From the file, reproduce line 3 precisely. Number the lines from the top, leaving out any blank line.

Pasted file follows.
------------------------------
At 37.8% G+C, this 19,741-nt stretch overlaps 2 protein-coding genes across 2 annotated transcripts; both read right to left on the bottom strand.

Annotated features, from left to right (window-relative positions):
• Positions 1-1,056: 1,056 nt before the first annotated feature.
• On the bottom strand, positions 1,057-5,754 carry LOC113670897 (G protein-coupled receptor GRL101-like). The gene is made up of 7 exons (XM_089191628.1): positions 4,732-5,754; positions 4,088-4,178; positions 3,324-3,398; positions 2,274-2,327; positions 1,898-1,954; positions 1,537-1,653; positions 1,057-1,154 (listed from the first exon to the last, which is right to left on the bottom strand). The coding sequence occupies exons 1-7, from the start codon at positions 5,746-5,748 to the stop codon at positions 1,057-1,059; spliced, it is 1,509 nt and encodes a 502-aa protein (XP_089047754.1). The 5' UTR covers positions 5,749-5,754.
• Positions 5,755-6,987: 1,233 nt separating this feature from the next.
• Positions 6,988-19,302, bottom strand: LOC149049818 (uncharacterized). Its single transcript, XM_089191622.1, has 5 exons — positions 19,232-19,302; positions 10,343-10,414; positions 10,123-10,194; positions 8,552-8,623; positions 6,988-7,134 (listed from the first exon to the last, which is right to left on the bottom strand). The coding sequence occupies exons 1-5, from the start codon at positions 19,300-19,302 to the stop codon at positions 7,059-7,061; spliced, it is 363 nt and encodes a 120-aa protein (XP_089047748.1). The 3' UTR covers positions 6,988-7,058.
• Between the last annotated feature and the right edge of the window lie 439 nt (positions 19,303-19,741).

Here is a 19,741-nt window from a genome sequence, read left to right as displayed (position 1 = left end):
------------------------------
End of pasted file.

• Positions 1-1,056: 1,056 nt before the first annotated feature.